A possible cause for implantation failure following embryo transfer is the rejection of pre-embryos by the maternal immune system. To elucidate the mechanisms underlying the rescue of the pre-embryo from maternal rejection, immunosuppressive activity was investigated in culture media containing human oocytes fertilized in vitro by employing the graft-versus-host reaction and the active rosette test. Normal donor lymphocytes were incubated with culture medium containing either fertilized or nonfertilized oocytes. Control experiments were carried out using lymphocytes incubated in culture medium only, as well as in culture medium containing human sperm. In 67% of the tests (12 out of 18), graft-versus-host reaction was inhibited, as compared to 29% of those performed with medium in which oocytes failed to fertilize (p < 03), and 33% with medium in which only sperm was present. The frequency of an inhibitory active rosette test was similar in both groups. It is possible that immunosuppressive properties are acquired by the human pre-embryo as it grows in culture. Detection of such substances, which could contribute to the establishment of pregnancy, may improve monitoring of embryo quality prior to transfer.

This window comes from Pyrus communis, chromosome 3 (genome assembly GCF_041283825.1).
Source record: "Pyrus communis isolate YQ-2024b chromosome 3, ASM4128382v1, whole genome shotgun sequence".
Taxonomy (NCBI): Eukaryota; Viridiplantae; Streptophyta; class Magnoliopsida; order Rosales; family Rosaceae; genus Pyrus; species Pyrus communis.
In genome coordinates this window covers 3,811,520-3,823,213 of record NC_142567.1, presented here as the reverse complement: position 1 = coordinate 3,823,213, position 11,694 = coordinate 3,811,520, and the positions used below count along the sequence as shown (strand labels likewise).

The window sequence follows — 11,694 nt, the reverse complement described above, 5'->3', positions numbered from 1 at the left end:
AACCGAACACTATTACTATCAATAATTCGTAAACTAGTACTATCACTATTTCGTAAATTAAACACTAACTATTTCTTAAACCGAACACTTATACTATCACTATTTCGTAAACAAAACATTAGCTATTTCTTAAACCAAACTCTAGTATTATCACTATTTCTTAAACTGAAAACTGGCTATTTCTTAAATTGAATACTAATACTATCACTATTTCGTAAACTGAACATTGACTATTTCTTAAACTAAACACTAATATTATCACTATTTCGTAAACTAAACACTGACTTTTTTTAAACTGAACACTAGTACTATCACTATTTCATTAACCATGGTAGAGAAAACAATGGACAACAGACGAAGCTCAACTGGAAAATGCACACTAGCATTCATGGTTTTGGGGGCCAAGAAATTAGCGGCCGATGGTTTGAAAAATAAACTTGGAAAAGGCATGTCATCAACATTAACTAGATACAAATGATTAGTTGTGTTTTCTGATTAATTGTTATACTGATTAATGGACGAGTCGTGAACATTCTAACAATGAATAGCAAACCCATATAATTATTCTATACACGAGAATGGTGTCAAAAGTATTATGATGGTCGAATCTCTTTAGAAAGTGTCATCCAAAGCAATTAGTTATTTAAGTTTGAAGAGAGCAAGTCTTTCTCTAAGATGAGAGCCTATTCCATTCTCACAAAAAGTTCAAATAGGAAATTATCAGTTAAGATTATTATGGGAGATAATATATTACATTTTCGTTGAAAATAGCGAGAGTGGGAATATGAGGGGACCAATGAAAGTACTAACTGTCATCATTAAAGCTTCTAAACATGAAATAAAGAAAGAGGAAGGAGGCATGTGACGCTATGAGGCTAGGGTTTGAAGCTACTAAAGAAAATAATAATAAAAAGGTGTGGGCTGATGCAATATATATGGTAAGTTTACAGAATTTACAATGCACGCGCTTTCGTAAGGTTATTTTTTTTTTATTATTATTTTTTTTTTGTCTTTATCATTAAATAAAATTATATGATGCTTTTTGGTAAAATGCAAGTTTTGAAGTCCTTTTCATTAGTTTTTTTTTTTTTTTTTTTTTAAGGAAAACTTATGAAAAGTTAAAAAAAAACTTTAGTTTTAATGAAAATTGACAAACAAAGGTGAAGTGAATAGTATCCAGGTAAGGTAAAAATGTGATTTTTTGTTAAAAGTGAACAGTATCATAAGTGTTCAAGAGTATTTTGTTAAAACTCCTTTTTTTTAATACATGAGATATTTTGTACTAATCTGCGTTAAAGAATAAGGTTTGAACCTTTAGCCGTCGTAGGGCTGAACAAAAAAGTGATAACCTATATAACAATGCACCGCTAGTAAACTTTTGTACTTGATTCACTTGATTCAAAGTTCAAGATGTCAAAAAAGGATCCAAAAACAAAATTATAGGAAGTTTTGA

- Immunosuppressive factors